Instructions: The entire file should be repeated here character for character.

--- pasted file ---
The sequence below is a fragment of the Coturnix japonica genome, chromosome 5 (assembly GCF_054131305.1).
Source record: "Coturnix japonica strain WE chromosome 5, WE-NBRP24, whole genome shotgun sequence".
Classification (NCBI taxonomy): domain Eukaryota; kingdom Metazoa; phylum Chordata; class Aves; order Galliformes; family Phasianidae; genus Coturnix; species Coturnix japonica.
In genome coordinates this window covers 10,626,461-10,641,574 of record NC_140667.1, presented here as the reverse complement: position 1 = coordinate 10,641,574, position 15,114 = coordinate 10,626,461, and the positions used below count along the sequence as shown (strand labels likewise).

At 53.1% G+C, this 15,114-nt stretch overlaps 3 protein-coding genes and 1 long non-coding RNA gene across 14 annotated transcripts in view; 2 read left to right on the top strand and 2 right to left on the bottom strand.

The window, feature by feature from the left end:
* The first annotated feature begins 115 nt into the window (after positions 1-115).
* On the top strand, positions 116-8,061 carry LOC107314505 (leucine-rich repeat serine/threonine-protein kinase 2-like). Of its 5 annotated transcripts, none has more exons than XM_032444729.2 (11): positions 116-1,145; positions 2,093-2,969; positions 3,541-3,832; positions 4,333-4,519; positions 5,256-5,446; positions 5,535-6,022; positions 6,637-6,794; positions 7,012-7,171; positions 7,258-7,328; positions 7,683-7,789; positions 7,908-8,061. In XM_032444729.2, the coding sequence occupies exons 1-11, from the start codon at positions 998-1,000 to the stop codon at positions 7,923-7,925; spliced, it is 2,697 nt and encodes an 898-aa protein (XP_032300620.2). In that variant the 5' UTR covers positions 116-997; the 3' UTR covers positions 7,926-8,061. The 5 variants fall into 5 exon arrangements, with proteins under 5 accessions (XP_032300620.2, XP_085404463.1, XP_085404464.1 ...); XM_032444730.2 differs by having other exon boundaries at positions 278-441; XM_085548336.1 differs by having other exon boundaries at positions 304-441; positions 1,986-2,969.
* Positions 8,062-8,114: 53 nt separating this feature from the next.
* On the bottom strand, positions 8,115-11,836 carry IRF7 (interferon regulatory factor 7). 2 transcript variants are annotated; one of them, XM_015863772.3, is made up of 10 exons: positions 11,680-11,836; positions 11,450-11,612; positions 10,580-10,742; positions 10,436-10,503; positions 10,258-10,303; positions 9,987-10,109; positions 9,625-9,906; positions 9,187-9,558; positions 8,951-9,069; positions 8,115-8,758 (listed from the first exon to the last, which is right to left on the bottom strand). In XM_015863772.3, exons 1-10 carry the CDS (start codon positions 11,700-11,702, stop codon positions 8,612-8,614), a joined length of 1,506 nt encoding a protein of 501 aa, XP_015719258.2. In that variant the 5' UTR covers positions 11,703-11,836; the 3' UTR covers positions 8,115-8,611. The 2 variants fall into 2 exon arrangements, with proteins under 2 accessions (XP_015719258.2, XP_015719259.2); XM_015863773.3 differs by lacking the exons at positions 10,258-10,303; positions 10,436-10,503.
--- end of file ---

The sequence below is a fragment of the Coturnix japonica genome, chromosome 5 (assembly GCF_054131305.1).
Source record: "Coturnix japonica strain WE chromosome 5, WE-NBRP24, whole genome shotgun sequence".
Classification (NCBI taxonomy): domain Eukaryota; kingdom Metazoa; phylum Chordata; class Aves; order Galliformes; family Phasianidae; genus Coturnix; species Coturnix japonica.
In genome coordinates this window covers 10,626,461-10,641,574 of record NC_140667.1, presented here as the reverse complement: position 1 = coordinate 10,641,574, position 15,114 = coordinate 10,626,461, and the positions used below count along the sequence as shown (strand labels likewise).

At 53.1% G+C, this 15,114-nt stretch overlaps 3 protein-coding genes and 1 long non-coding RNA gene across 14 annotated transcripts in view; 2 read left to right on the top strand and 2 right to left on the bottom strand.

The window, feature by feature from the left end:
* The first annotated feature begins 115 nt into the window (after positions 1-115).
* On the top strand, positions 116-8,061 carry LOC107314505 (leucine-rich repeat serine/threonine-protein kinase 2-like). Of its 5 annotated transcripts, none has more exons than XM_032444729.2 (11): positions 116-1,145; positions 2,093-2,969; positions 3,541-3,832; positions 4,333-4,519; positions 5,256-5,446; positions 5,535-6,022; positions 6,637-6,794; positions 7,012-7,171; positions 7,258-7,328; positions 7,683-7,789; positions 7,908-8,061. In XM_032444729.2, the coding sequence occupies exons 1-11, from the start codon at positions 998-1,000 to the stop codon at positions 7,923-7,925; spliced, it is 2,697 nt and encodes an 898-aa protein (XP_032300620.2). In that variant the 5' UTR covers positions 116-997; the 3' UTR covers positions 7,926-8,061. The 5 variants fall into 5 exon arrangements, with proteins under 5 accessions (XP_032300620.2, XP_085404463.1, XP_085404464.1 ...); XM_032444730.2 differs by having other exon boundaries at positions 278-441; XM_085548336.1 differs by having other exon boundaries at positions 304-441; positions 1,986-2,969.
* Positions 8,062-8,114: 53 nt separating this feature from the next.
* On the bottom strand, positions 8,115-11,836 carry IRF7 (interferon regulatory factor 7). 2 transcript variants are annotated; one of them, XM_015863772.3, is made up of 10 exons: positions 11,680-11,836; positions 11,450-11,612; positions 10,580-10,742; positions 10,436-10,503; positions 10,258-10,303; positions 9,987-10,109; positions 9,625-9,906; positions 9,187-9,558; positions 8,951-9,069; positions 8,115-8,758 (listed from the first exon to the last, which is right to left on the bottom strand). In XM_015863772.3, exons 1-10 carry the CDS (start codon positions 11,700-11,702, stop codon positions 8,612-8,614), a joined length of 1,506 nt encoding a protein of 501 aa, XP_015719258.2. In that variant the 5' UTR covers positions 11,703-11,836; the 3' UTR covers positions 8,115-8,611. The 2 variants fall into 2 exon arrangements, with proteins under 2 accessions (XP_015719258.2, XP_015719259.2); XM_015863773.3 differs by lacking the exons at positions 10,258-10,303; positions 10,436-10,503.